The Mutation.addItemsToPlaylist returns the following AddItemsToPlaylistPayload object, which means the AddItemsToPlaylistPayload.playlist can access these properties from its parent .

Mutation.addItemsToPlaylist return object
return {
code: 200,
success: true,
message: "Tracks added to playlist!",
playlist: null, // We don't have this value yet
};

Right now, that playlist property the returns is pretty useless. And because it's no longer the responsibility of this resolver to resolve the playlist , let's pass along some data that the next in the chain can use instead: the playlistId.

Replace the playlist property with playlistId. The response.snapshot_id holds the ID of the playlist we updated, so we'll pass that in here.

resolvers.ts
return {
code: 200,
success: true,
message: "Tracks added to playlist!",
- playlist: null,
+ playlistId: response.snapshot_id
};

Down in our catch block, we'll also change the playlist property to playlistId instead.

resolvers.ts
return {
code: 500,
success: false,
message: `Something went wrong: ${e}`,
- playlist: null,
+ playlistId: null
};

Now, the playlistId value will be passed on into the next in the chain. Here's how our Mutation.addItemsToPlaylist should look now.

Step 3: Retrieving playlistId from parent

Now, inside of our AddItemsToPlaylistPayload.playlist , we can log out the parent to see if all of our values have arrived from the previous in the chain.

resolvers.ts
AddItemsToPlaylistPayload: {
playlist: (parent, args, contextValue, info) {
console.log(parent);
return null;
}
}

Let's try our again, this time adding playlist and a few of its sub: id, name, and description. Jump back into Sandbox and run the following .

mutation AddTracksToPlaylist($input: AddItemsToPlaylistInput!) {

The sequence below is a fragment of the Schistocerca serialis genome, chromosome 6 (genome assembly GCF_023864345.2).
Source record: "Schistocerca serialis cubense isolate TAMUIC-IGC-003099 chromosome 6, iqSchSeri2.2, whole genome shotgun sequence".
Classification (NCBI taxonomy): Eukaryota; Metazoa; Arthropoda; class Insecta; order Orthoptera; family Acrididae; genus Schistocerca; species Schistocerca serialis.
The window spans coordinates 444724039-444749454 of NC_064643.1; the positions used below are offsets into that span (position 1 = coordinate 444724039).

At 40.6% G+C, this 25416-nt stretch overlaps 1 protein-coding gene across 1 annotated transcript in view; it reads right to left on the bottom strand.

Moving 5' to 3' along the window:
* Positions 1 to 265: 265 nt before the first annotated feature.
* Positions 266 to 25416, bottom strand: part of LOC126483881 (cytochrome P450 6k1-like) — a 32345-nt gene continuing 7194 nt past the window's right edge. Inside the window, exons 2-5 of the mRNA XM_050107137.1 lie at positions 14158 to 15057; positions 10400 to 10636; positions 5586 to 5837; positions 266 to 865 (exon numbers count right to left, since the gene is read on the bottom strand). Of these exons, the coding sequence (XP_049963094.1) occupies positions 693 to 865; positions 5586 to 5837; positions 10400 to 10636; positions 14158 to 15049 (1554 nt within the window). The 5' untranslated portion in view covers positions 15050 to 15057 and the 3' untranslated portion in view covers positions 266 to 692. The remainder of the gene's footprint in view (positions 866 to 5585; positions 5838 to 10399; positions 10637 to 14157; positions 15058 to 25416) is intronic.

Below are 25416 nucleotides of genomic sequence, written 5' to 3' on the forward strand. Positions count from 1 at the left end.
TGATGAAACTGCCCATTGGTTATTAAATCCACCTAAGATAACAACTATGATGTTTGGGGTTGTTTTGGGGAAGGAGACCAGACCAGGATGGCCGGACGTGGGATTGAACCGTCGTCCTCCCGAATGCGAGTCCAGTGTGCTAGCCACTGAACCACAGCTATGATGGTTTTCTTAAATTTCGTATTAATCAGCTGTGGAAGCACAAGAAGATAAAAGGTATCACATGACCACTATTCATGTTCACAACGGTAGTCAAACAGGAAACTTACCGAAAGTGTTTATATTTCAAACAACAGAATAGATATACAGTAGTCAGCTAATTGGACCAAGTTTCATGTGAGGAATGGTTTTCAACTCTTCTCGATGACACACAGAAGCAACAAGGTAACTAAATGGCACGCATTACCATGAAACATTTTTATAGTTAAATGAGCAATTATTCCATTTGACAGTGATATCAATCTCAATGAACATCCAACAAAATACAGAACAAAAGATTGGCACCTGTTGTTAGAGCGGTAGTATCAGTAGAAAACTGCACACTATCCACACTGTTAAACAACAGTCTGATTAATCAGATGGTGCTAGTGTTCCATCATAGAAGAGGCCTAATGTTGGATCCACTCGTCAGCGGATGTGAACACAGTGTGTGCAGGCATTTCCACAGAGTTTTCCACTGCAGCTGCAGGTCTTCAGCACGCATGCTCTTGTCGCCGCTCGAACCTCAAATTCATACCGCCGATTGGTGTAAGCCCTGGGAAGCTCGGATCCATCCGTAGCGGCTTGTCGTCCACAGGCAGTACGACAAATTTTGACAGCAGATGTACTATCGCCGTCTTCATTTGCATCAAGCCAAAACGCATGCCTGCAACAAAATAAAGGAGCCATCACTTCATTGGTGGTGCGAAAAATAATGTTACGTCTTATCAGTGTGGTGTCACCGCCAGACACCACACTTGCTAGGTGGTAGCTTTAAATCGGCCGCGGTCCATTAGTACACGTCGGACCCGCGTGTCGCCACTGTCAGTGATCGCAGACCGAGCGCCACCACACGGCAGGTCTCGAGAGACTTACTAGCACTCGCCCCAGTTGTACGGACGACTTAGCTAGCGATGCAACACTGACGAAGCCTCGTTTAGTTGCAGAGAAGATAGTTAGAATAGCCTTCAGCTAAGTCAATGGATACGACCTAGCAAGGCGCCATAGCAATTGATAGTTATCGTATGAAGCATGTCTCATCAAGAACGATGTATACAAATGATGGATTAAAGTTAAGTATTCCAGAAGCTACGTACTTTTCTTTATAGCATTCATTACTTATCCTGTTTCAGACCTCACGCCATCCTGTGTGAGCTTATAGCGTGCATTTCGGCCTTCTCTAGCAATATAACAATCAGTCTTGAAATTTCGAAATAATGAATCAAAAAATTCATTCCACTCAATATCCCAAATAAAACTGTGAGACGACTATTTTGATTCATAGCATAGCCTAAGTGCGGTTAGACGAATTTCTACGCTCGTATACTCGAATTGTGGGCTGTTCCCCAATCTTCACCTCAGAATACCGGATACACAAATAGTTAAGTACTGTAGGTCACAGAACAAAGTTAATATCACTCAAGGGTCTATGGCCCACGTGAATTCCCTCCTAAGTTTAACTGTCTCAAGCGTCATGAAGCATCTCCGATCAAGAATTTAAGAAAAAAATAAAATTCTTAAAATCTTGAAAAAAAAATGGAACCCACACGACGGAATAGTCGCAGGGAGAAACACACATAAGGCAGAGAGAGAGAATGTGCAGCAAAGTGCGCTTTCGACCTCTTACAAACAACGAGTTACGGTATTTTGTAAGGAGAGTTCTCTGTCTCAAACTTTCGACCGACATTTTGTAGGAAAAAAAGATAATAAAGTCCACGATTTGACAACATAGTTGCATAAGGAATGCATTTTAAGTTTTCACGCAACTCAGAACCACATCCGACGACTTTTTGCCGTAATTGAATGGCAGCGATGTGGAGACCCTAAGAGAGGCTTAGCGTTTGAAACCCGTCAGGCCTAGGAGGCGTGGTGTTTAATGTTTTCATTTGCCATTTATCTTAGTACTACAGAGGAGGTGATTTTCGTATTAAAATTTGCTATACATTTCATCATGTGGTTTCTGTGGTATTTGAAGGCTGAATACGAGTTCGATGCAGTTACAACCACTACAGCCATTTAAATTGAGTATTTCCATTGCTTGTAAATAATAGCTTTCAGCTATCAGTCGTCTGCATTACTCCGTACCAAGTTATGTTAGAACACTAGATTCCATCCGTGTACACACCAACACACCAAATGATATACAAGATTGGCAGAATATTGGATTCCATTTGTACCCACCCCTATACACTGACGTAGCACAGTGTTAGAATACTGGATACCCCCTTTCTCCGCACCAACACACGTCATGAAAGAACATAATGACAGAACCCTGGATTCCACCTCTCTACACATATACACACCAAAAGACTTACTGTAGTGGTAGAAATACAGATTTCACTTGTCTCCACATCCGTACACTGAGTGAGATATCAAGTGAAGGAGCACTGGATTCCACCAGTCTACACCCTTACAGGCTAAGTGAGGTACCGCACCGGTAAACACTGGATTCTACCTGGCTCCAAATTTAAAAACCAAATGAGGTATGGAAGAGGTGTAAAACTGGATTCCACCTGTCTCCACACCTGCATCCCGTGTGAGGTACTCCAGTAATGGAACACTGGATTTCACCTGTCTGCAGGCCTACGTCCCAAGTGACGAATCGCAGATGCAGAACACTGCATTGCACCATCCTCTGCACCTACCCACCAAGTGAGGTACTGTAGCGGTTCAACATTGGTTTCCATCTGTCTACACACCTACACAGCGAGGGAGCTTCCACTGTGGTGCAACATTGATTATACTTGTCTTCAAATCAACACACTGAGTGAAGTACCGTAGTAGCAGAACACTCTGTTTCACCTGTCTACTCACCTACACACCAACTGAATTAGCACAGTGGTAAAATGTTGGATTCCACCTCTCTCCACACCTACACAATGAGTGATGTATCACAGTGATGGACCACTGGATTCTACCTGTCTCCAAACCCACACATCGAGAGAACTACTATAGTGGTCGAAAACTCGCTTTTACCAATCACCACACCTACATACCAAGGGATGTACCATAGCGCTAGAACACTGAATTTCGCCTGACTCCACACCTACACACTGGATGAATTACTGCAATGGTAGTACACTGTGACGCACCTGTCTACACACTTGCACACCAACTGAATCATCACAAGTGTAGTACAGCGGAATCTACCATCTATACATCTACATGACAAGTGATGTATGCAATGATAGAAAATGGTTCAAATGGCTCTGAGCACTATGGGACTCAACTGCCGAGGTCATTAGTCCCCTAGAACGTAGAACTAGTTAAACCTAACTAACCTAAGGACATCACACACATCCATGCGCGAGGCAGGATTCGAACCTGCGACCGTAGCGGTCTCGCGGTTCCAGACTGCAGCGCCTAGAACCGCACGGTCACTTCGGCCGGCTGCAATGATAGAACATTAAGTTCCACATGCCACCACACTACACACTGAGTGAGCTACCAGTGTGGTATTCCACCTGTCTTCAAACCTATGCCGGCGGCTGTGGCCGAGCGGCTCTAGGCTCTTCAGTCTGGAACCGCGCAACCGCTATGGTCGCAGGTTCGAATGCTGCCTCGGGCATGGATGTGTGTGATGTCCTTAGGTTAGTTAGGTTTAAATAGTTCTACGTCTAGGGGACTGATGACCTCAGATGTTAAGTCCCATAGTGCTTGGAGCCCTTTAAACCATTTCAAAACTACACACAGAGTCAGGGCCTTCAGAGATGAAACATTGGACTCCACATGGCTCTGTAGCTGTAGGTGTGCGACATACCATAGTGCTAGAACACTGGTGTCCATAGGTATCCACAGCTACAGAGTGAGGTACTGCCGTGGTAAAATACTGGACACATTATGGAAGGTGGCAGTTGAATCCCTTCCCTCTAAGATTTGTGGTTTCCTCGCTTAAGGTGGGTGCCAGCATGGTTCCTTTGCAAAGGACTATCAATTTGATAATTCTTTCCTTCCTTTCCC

addItemsToPlaylist(input: $input) {
code
message
success
playlist {
id
name
tracks {
id
name
}
}
}
}

And in the Variables panel:

{
"input": {
"playlistId": "6LB6g7S5nc1uVVfj00Kh6Z",
"uris": [
"spotify:track:4iV5W9uYEdYUVa79Axb7Rh",
"spotify:track:1301WleyT98MSxVHPZCA6M"
]
}
}

Back in our terminal, we'll see that the parent we logged out now contains all the values that were returned from the previous in the chain!

{
code: 200,
success: true,
message: 'Tracks added to playlist!',
playlistId: '6LB6g7S5nc1uVVfj00Kh6Z'
}

Step 4: Retrieve playlist data using playlistId

The playlistId property is just what we need. Inside of our AddItemsToPlaylistPayload.playlist , we'll pluck off the playlistId key from the parent . We can also replace args with _, since we won't be using it, and destructure contextValue for its dataSources property. (We can also safely remove the info parameter!)

resolvers.ts
playlist: ({ playlistId }, _, { dataSources }) => {
return null;
},

We've already defined a method in our SpotifyAPI class that accepts a playlist's ID, and returns a playlist, so we can make a new call to our 's getPlaylist method, passing in the playlistId.

resolvers.ts
playlist: ({ playlistId }, _, { dataSources }) => {
return dataSources.spotifyAPI.getPlaylist(playlistId);
},

When we try to run our code, however, we'll see a TypeScript error.

Property 'playlistId' does not exist on type 'Omit<AddItemsToPlaylistPayload, "playlist">
& { playlist?: PlaylistModel; }'

Resolving the type errors

TypeScript knows from our schema that the Mutation.addItemsToPlaylist returns a AddItemsToPlaylistPayload type. So, it expects the Mutation.addItemsToPlaylist resolver function to return exactly that!

type Mutation {
"Add one or more items to a user's playlist."
addItemsToPlaylist(
input: AddItemsToPlaylistInput!
): AddItemsToPlaylistPayload!
}